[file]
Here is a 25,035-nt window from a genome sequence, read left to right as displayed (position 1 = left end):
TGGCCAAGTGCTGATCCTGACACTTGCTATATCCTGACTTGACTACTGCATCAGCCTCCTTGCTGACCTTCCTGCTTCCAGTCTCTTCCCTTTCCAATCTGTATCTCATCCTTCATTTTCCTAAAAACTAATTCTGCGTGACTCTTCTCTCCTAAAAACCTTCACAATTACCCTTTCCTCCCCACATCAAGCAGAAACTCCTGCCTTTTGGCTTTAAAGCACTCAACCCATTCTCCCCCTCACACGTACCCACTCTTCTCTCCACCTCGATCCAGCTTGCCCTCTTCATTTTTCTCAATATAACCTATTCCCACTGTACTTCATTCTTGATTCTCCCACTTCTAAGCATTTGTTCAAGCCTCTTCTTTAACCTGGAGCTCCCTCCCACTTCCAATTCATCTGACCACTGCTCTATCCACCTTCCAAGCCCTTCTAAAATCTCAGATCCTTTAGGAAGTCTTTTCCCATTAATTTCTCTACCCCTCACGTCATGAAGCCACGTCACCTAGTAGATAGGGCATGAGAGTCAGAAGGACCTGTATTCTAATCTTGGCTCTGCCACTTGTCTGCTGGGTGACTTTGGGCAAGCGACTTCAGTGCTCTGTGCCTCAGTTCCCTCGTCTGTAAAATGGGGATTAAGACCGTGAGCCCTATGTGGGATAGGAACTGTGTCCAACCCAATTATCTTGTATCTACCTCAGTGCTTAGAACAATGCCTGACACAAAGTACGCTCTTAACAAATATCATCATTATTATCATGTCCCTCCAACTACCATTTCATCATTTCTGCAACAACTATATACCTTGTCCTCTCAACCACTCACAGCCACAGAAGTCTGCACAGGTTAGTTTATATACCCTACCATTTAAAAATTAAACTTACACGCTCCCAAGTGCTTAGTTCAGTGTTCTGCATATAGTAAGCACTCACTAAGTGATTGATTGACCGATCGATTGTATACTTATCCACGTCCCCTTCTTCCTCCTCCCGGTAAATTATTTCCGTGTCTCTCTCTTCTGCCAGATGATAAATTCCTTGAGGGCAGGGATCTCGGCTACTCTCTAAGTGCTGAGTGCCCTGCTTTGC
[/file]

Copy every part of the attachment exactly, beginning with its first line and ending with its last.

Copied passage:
Here is a 25,035-nt window from a genome sequence, read left to right as displayed (position 1 = left end):
TGGCCAAGTGCTGATCCTGACACTTGCTATATCCTGACTTGACTACTGCATCAGCCTCCTTGCTGACCTTCCTGCTTCCAGTCTCTTCCCTTTCCAATCTGTATCTCATCCTTCATTTTCCTAAAAACTAATTCTGCGTGACTCTTCTCTCCTAAAAACCTTCACAATTACCCTTTCCTCCCCACATCAAGCAGAAACTCCTGCCTTTTGGCTTTAAAGCACTCAACCCATTCTCCCCCTCACACGTACCCACTCTTCTCTCCACCTCGATCCAGCTTGCCCTCTTCATTTTTCTCAATATAACCTATTCCCACTGTACTTCATTCTTGATTCTCCCACTTCTAAGCATTTGTTCAAGCCTCTTCTTTAACCTGGAGCTCCCTCCCACTTCCAATTCATCTGACCACTGCTCTATCCACCTTCCAAGCCCTTCTAAAATCTCAGATCCTTTAGGAAGTCTTTTCCCATTAATTTCTCTACCCCTCACGTCATGAAGCCACGTCACCTAGTAGATAGGGCATGAGAGTCAGAAGGACCTGTATTCTAATCTTGGCTCTGCCACTTGTCTGCTGGGTGACTTTGGGCAAGCGACTTCAGTGCTCTGTGCCTCAGTTCCCTCGTCTGTAAAATGGGGATTAAGACCGTGAGCCCTATGTGGGATAGGAACTGTGTCCAACCCAATTATCTTGTATCTACCTCAGTGCTTAGAACAATGCCTGACACAAAGTACGCTCTTAACAAATATCATCATTATTATCATGTCCCTCCAACTACCATTTCATCATTTCTGCAACAACTATATACCTTGTCCTCTCAACCACTCACAGCCACAGAAGTCTGCACAGGTTAGTTTATATACCCTACCATTTAAAAATTAAACTTACACGCTCCCAAGTGCTTAGTTCAGTGTTCTGCATATAGTAAGCACTCACTAAGTGATTGATTGACCGATCGATTGTATACTTATCCACGTCCCCTTCTTCCTCCTCCCGGTAAATTATTTCCGTGTCTCTCTCTTCTGCCAGATGATAAATTCCTTGAGGGCAGGGATCTCGGCTACTCTCTAAGTGCTGAGTGCCCTGCTTTGC